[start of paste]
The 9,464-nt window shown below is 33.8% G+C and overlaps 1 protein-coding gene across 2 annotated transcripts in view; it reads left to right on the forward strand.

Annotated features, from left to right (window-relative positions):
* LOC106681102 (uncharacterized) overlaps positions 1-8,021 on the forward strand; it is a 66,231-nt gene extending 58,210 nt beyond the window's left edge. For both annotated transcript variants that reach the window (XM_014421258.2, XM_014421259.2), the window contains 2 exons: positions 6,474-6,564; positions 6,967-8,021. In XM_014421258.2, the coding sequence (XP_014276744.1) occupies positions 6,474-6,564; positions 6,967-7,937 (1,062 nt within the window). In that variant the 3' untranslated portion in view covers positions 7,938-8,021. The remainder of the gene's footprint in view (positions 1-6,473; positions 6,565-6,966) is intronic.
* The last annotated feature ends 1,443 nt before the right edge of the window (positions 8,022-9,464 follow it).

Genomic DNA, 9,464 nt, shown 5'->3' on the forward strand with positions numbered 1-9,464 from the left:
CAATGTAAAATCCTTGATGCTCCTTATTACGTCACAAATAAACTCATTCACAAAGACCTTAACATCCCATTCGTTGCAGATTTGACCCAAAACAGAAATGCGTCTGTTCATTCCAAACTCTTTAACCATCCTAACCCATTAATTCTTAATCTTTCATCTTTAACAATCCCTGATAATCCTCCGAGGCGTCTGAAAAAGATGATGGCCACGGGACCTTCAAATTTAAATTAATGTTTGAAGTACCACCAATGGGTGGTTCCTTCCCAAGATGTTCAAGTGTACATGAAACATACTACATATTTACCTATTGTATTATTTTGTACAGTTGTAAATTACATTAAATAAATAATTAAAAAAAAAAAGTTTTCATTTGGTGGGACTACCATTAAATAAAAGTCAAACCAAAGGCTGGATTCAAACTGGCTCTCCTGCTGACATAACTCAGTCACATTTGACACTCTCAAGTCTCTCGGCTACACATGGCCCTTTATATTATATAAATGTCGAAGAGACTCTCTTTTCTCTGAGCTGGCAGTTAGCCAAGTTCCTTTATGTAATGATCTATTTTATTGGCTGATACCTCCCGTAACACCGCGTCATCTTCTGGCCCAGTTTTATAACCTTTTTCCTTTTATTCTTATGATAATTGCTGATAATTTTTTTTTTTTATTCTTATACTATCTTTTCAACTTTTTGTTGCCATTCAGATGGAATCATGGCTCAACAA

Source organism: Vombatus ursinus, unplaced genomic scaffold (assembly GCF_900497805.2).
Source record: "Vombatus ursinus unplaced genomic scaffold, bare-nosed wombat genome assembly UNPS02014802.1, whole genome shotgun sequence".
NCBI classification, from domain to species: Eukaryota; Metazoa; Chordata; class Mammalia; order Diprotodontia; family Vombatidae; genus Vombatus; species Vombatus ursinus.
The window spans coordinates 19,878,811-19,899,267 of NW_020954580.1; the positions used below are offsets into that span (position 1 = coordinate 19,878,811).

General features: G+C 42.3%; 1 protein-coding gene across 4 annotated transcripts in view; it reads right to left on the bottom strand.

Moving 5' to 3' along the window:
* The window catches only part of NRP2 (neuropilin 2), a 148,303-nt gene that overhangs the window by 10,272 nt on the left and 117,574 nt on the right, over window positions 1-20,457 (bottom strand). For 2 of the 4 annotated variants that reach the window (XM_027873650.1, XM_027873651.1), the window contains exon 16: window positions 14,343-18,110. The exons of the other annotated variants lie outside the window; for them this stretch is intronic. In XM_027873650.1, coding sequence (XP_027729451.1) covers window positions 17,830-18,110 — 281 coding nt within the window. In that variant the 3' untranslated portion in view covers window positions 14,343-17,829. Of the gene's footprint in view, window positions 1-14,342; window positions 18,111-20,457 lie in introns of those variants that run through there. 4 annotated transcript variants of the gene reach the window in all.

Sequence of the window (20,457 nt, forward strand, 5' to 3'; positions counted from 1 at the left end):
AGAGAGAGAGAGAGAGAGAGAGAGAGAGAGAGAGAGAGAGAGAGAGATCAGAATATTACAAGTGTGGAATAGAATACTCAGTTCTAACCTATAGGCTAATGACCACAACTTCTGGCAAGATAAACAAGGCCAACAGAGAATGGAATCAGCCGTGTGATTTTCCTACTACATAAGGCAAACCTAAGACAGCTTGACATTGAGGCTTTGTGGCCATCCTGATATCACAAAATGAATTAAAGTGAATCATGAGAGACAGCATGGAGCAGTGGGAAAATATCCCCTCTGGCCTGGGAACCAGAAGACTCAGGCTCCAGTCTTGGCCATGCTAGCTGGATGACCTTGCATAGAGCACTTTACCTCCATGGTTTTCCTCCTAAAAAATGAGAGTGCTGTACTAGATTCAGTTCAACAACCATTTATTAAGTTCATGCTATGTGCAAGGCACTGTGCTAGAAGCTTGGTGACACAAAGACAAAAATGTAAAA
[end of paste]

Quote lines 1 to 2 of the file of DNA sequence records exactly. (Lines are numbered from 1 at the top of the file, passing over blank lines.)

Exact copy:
The 9,464-nt window shown below is 33.8% G+C and overlaps 1 protein-coding gene across 2 annotated transcripts in view; it reads left to right on the forward strand.

Annotated features, from left to right (window-relative positions):